It was to be the war to end all wars, yet just over 20 years after the First World War ended, Europe was being plunged into a second world war.
It was a war some believed would be contained and over within months, but it killed and wounded 37 million people, soldiers and civilians, in a carnage that lasted four years.
The First World War could be said to have crept up on many in Europe, politicians included.
In the months leading up to it, the political preoccupation in Britain was with Ireland and its move to Home Rule and not events in Eastern Europe.
What happened between 1914 and 1918 did not just alter the world as it was then. It shaped the modern world and its legacies live on - the continuing strife in the Middle East being one example.
In this special section of our RTÉ News site, you can learn a great deal more about the events that led to war in 1914 and their subsequent historical consequences and see, watch and listen to fascinating archive material - including the voices of Irish men who endured the trenches and their horrors.
We have brought together experts such as Professor John Horne of TCD, Editor of the Companion to World War I, and Dr Conor Mulvagh of the Centre for War Studies at UCD.
They have contributed, along with colleagues at RTÉ, a truly enlightening insight into the events of 100 years ago.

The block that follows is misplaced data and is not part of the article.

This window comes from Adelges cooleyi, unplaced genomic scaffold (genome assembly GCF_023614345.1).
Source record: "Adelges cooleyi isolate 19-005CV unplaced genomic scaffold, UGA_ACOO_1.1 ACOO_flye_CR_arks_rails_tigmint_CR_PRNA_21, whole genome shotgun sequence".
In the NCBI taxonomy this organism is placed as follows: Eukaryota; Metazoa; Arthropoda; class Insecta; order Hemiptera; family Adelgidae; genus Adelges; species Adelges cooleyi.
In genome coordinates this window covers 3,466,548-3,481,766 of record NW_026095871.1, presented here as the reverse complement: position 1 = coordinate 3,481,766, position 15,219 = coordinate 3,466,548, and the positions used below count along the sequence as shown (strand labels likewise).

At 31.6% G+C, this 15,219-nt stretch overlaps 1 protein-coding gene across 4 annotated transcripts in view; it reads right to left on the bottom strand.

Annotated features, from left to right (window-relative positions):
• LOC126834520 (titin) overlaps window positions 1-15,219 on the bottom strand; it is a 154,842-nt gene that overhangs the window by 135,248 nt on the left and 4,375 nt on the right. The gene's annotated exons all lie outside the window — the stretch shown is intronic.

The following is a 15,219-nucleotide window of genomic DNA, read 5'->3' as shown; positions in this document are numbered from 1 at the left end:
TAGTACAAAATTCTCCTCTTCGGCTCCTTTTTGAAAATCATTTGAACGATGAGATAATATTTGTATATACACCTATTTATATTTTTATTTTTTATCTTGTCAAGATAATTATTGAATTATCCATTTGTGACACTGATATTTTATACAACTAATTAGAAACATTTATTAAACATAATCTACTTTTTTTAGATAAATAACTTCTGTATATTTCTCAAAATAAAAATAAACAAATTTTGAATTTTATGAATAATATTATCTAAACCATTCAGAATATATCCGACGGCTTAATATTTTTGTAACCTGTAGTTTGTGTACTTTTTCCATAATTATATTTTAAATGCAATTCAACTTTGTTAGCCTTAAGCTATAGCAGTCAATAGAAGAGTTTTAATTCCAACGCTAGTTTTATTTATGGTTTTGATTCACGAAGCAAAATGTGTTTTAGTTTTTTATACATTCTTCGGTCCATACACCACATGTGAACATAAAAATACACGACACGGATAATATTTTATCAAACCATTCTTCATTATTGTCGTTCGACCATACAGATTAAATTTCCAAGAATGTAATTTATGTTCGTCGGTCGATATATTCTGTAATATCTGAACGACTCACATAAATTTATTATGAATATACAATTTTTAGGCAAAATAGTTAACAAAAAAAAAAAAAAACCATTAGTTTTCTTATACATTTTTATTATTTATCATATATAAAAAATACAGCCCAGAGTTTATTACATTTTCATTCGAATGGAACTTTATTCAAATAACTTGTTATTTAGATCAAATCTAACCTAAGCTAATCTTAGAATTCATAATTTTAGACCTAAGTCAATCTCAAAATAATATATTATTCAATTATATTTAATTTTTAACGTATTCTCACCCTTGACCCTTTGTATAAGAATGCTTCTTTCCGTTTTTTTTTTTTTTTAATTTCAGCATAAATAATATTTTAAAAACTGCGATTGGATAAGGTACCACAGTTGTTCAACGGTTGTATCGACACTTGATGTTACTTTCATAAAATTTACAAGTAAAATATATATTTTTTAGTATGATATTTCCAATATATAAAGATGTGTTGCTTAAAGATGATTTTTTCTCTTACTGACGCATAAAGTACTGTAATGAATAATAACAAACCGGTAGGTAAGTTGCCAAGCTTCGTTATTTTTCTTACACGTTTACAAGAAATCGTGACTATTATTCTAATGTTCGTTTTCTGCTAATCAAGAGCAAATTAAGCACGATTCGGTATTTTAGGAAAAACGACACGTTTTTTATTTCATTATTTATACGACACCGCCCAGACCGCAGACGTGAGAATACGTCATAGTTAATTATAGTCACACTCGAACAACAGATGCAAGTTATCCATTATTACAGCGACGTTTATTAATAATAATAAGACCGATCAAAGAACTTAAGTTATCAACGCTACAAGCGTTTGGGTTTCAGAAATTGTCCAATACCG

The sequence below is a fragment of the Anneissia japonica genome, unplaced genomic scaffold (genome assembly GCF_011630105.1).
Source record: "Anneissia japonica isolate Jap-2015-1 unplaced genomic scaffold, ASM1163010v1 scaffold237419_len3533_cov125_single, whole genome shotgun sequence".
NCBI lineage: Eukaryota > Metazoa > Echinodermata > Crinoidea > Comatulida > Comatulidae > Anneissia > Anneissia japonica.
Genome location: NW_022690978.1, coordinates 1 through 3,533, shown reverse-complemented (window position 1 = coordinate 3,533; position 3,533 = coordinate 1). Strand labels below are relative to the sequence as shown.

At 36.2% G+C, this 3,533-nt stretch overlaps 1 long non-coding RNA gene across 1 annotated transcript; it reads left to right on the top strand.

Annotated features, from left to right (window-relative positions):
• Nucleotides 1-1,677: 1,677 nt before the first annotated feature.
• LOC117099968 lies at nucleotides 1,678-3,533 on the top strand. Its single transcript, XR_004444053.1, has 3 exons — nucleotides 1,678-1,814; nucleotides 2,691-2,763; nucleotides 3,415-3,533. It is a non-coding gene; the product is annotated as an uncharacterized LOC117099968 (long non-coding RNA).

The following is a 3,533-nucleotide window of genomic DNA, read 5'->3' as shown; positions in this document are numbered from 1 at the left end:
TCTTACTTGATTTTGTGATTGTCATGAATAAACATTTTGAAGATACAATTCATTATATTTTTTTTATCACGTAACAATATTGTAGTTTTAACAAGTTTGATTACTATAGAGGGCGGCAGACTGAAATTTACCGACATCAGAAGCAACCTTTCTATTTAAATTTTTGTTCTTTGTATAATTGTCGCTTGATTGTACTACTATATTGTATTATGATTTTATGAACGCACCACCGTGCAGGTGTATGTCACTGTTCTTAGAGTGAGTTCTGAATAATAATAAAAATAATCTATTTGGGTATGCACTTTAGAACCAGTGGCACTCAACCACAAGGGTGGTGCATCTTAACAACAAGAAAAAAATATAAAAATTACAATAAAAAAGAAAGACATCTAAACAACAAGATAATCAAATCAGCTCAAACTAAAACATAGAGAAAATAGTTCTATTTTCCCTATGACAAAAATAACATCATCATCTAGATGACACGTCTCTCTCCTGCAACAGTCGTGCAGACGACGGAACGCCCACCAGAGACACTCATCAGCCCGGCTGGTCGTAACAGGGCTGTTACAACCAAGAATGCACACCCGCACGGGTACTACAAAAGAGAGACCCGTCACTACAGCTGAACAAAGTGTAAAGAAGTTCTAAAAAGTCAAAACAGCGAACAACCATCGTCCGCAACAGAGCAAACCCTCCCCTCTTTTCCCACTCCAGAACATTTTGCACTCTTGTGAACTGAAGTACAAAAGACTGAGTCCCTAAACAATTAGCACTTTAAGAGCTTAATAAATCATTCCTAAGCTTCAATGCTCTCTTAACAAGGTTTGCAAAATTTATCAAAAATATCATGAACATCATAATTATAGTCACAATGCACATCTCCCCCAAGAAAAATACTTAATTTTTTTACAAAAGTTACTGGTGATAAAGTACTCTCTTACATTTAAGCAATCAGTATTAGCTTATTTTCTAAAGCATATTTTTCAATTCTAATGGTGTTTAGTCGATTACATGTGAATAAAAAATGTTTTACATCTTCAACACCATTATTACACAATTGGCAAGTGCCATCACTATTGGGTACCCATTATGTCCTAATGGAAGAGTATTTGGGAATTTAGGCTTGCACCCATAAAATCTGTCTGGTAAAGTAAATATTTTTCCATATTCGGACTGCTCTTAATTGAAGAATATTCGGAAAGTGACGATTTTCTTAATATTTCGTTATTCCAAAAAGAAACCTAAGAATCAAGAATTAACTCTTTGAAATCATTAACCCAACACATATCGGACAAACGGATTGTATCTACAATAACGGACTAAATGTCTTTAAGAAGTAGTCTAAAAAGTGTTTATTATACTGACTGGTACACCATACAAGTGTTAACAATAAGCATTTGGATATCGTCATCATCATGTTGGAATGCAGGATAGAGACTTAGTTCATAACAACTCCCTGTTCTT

RTÉ News Editor Donal Byrne
Survivors of the Somme
Lasting between 1 July and 18 November 1916, The Battle of the Somme was to become one of the defining moments of the First World War. Listen to the Doc on One from 1989 here
The Forgotten War? Ireland and World War I
It Says in the Papers, 7 August 1914
Early casualty remembered
It Says in the Papers, 6 August 1914
The lingering hazards of WWI
Donal Byrne reports that even today in both France and Belgium the legacy of the First World War still poses a risk to the health and safety of many people. Those living on or near former battlefields must deal with many problems ranging from unexploded shells to water contamination.
The Irish in WWI
Watch: Bryan Dobson reports that Irish born soldiers serving in the British Army were involved in fighting in Belgium and France from the very beginning. More than 200,000 Irishmen took part in the war and as many as 36,000 paid with their lives
Irish veterans remembered
Many thousands of Irishmen volunteered to join the British Army, some out of economic desperation, many out of a belief that it would advance the cause of Home Rule. Sinéad Hussey has been looking back at the archives and interviews recorded with veterans of World War One before their deaths.
It Says in the Papers, 5 August 1914
The Great War - Europe Remembers
Britain Declares War on Germany
It Says in the Papers, 4 August 1914
It Says in the Papers, 3 August 1914
Interview: President Michael D Higgins
Why did the World go to War?
Memories of World War I veterans recalled
Talking World War I
My Grandfather's War
My Father's War
My Great War
The Forgotten War
Gallery: Death and Destruction
Gallery: The War Machine
Gallery: Trench Warfare
Gallery: Lights Out
Franz Ferdinand, Gavrilo Princip and the shots that led to WWI
On 28 June 1914, an event occurred that changed the course of history: the assassination of the heir-apparent to the throne of Austria-Hungary, Archduke Franz-Ferdinand, and his wife, Countess Sophie Chotek.